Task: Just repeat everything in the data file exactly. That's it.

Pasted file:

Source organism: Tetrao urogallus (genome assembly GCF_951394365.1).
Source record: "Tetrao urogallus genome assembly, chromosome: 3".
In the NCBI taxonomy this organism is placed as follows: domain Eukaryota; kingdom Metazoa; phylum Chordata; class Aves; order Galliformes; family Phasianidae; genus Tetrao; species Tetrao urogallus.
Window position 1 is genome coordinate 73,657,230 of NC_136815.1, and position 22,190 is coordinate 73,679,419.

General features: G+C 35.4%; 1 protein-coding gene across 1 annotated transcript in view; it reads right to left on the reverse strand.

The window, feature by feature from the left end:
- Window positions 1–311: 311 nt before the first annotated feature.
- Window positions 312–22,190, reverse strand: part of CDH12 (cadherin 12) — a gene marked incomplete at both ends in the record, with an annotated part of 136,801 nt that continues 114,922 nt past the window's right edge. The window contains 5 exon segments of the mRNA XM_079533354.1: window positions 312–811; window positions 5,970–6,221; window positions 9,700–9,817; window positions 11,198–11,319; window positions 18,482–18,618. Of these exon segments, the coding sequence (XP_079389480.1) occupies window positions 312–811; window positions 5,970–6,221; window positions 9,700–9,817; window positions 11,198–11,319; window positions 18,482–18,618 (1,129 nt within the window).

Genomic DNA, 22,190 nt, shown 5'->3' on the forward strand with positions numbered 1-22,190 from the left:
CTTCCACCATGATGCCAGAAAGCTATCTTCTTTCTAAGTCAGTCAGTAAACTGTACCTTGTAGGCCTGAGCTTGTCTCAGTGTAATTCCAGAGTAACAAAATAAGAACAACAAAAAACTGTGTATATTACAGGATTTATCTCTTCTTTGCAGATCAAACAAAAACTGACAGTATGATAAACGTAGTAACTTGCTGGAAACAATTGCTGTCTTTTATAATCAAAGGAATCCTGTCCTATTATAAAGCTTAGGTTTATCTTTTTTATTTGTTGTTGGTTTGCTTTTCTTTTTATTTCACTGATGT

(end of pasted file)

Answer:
Source organism: Tetrao urogallus (genome assembly GCF_951394365.1).
Source record: "Tetrao urogallus genome assembly, chromosome: 3".
In the NCBI taxonomy this organism is placed as follows: domain Eukaryota; kingdom Metazoa; phylum Chordata; class Aves; order Galliformes; family Phasianidae; genus Tetrao; species Tetrao urogallus.
Window position 1 is genome coordinate 73,657,230 of NC_136815.1, and position 22,190 is coordinate 73,679,419.

General features: G+C 35.4%; 1 protein-coding gene across 1 annotated transcript in view; it reads right to left on the reverse strand.

The window, feature by feature from the left end:
- Window positions 1–311: 311 nt before the first annotated feature.
- Window positions 312–22,190, reverse strand: part of CDH12 (cadherin 12) — a gene marked incomplete at both ends in the record, with an annotated part of 136,801 nt that continues 114,922 nt past the window's right edge. The window contains 5 exon segments of the mRNA XM_079533354.1: window positions 312–811; window positions 5,970–6,221; window positions 9,700–9,817; window positions 11,198–11,319; window positions 18,482–18,618. Of these exon segments, the coding sequence (XP_079389480.1) occupies window positions 312–811; window positions 5,970–6,221; window positions 9,700–9,817; window positions 11,198–11,319; window positions 18,482–18,618 (1,129 nt within the window).

Genomic DNA, 22,190 nt, shown 5'->3' on the forward strand with positions numbered 1-22,190 from the left:
CTTCCACCATGATGCCAGAAAGCTATCTTCTTTCTAAGTCAGTCAGTAAACTGTACCTTGTAGGCCTGAGCTTGTCTCAGTGTAATTCCAGAGTAACAAAATAAGAACAACAAAAAACTGTGTATATTACAGGATTTATCTCTTCTTTGCAGATCAAACAAAAACTGACAGTATGATAAACGTAGTAACTTGCTGGAAACAATTGCTGTCTTTTATAATCAAAGGAATCCTGTCCTATTATAAAGCTTAGGTTTATCTTTTTTATTTGTTGTTGGTTTGCTTTTCTTTTTATTTCACTGATGT